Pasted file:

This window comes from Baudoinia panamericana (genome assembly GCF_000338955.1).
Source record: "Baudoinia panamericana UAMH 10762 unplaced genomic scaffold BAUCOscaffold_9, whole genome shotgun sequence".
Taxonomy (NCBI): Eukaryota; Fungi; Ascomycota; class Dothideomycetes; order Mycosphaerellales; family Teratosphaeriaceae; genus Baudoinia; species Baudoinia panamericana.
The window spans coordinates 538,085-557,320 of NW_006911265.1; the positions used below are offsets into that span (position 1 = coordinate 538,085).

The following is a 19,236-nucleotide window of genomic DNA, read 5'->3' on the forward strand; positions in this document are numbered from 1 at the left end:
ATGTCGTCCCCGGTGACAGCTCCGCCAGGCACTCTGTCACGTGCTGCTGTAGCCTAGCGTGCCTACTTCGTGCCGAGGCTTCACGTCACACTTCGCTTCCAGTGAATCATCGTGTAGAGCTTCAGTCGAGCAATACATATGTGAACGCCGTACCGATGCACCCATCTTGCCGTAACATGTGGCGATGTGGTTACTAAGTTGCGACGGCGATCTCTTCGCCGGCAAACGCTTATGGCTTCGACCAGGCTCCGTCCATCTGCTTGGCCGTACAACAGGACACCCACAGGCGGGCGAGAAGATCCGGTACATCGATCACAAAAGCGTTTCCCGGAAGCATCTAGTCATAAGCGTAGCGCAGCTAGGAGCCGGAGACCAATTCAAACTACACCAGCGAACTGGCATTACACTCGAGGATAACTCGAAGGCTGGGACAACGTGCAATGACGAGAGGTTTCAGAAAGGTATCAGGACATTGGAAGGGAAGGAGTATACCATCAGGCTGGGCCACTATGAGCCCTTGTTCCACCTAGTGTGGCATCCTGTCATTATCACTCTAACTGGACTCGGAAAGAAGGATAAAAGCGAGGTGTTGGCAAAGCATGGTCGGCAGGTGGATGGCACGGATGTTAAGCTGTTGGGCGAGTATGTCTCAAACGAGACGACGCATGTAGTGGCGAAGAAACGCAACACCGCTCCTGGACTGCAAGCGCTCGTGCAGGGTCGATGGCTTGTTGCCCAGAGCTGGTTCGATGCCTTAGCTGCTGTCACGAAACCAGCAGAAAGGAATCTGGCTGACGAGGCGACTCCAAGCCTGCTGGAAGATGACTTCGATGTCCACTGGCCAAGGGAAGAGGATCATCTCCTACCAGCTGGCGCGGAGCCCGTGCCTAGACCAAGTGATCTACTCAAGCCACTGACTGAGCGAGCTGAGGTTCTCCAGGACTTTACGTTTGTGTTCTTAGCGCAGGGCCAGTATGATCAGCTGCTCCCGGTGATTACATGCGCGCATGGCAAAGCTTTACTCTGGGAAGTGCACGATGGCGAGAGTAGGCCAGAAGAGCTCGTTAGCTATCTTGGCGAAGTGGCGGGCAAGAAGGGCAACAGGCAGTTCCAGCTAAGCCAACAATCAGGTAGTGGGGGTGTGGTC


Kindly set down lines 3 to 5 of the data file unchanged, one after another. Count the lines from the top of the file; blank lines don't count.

Taxonomy (NCBI): Eukaryota; Fungi; Ascomycota; class Dothideomycetes; order Mycosphaerellales; family Teratosphaeriaceae; genus Baudoinia; species Baudoinia panamericana.
The window spans coordinates 538,085-557,320 of NW_006911265.1; the positions used below are offsets into that span (position 1 = coordinate 538,085).

The following is a 19,236-nucleotide window of genomic DNA, read 5'->3' on the forward strand; positions in this document are numbered from 1 at the left end: